Dolmabahçe Palace (Turkish: Dolmabahçe Sarayı, IPA: [doɫmabahˈtʃe saɾaˈjɯ]) located in the Beşiktaş district of Istanbul, Turkey, on the European coast of the Strait of Istanbul, served as the main administrative center of the Ottoman Empire from 1856 to 1887 and from 1909 to 1922 (Yıldız Palace was used in the interim period).
Dolmabahçe Palace was ordered by the Empire’s 31st Sultan, Abdülmecid I, and built between the years 1843 and 1856. Previously, the Sultan and his family had lived at the Topkapı Palace, but as the medieval Topkapı was lacking in contemporary style, luxury, and comfort, as compared to the palaces of the European monarchs, Abdülmecid decided to build a new modern palace near the site of the former Beşiktaş Sahil Palace, which was demolished.
Sultan Abdulmejid was a statesman who set his seal upon a series of the most radical changes ever to be introduced in Ottoman history. The Sultan, brought up in Western cultural atmosphere, proclaimed a reform program, only four months after his accession to the throne, that placed the legal and administrative system of the Empire on a completely new basis and which was to have a very great influence on social life as a whole. His attempts to open up Ottoman society to Western influences were particularly effective in the field of architecture, and the most striking example of the new approach is the remarkable building lying like a piece of the Bosphorus and the Sea of Marmara.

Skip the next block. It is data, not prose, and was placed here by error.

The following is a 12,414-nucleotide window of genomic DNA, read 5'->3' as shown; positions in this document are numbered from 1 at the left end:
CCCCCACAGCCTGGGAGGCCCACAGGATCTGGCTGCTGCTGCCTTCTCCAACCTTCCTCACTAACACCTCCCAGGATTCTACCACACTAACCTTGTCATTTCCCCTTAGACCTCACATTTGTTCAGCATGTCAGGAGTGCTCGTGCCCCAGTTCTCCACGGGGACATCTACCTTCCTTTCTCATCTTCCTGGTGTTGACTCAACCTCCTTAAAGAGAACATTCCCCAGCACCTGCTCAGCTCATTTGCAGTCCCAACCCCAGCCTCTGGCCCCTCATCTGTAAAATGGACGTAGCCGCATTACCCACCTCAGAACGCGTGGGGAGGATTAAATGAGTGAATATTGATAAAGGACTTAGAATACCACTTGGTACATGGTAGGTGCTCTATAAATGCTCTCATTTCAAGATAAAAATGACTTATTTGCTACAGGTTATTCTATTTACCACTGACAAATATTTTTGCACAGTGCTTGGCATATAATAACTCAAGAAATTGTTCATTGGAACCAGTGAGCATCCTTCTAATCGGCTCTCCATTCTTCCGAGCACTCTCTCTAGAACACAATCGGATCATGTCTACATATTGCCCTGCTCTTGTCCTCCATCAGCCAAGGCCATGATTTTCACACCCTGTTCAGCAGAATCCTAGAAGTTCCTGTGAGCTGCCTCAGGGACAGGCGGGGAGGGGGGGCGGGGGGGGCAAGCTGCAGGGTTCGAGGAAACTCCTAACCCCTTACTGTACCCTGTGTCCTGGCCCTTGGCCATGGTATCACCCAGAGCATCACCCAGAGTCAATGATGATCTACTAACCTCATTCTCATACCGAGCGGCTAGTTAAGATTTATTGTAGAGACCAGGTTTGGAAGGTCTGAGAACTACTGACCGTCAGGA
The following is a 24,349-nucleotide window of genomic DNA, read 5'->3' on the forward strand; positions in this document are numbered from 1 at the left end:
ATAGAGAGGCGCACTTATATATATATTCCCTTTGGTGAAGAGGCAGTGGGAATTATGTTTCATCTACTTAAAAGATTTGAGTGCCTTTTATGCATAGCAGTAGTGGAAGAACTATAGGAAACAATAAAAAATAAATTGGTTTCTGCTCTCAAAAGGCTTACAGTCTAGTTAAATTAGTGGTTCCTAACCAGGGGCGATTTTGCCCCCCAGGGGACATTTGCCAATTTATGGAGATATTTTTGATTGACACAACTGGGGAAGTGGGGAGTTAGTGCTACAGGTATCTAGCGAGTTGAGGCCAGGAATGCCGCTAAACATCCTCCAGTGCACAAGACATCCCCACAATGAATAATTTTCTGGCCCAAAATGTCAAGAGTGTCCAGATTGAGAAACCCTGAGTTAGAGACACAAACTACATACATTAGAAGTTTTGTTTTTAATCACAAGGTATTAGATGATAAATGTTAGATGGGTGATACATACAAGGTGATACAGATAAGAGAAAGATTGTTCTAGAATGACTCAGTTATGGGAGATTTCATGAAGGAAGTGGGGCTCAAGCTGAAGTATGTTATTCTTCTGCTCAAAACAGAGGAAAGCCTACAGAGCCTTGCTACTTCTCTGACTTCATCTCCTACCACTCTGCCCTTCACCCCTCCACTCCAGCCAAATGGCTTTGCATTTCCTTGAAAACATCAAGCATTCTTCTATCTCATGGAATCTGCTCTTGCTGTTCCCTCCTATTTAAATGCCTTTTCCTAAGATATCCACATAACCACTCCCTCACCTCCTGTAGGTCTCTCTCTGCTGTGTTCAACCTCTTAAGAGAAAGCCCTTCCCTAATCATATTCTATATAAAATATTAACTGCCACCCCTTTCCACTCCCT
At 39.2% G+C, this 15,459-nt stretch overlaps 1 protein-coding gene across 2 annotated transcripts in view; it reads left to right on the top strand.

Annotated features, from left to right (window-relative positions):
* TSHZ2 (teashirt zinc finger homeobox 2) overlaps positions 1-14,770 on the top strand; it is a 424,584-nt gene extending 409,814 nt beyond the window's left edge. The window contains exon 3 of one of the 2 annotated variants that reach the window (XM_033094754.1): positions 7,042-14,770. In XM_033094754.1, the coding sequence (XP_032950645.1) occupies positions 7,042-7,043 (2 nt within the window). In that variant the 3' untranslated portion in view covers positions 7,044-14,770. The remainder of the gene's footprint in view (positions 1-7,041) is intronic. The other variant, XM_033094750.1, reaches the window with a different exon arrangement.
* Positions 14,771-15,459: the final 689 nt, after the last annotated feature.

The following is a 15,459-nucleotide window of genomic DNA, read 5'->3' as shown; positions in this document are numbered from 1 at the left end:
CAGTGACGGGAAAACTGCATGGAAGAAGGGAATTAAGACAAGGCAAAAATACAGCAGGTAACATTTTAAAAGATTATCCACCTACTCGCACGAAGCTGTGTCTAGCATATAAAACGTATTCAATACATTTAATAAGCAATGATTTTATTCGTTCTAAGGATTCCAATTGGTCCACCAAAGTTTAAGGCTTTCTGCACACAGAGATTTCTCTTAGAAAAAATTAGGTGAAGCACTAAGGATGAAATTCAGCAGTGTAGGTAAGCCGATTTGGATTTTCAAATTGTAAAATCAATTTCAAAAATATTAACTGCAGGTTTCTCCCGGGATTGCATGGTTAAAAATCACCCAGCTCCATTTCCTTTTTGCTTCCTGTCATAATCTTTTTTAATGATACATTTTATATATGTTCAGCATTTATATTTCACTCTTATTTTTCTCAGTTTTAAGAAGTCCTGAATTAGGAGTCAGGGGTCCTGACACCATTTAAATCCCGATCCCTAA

All the Sultans since Mehmet the Conqueror had resided in the Palace of Topkapı. Mahmud II, however, had preferred the Palace of Beşiktaş as his place of residence, and his son Abdulmejid, having destroyed this palace and the buildings in its vicinity, summoned Balyan Karabet Kalfa and his son, the most distinguished architects of the day, and gave them instructions concerning the construction of a new palace that would combine the Empire style of the day with the distinguishing features of the old traditional Ottoman architecture. The solution they found was indeed an interesting one, and truly artistic in its approach. The general spatial relations were arranged in accordance with the plan of the traditional Turkish house, but an enormous house of 285 rooms and reception halls. Several elements of traditional Ottoman palace architecture were employed but the building was given a definitely Western external appearance.
Dolmabahçe Palace in Istanbul: More than a museum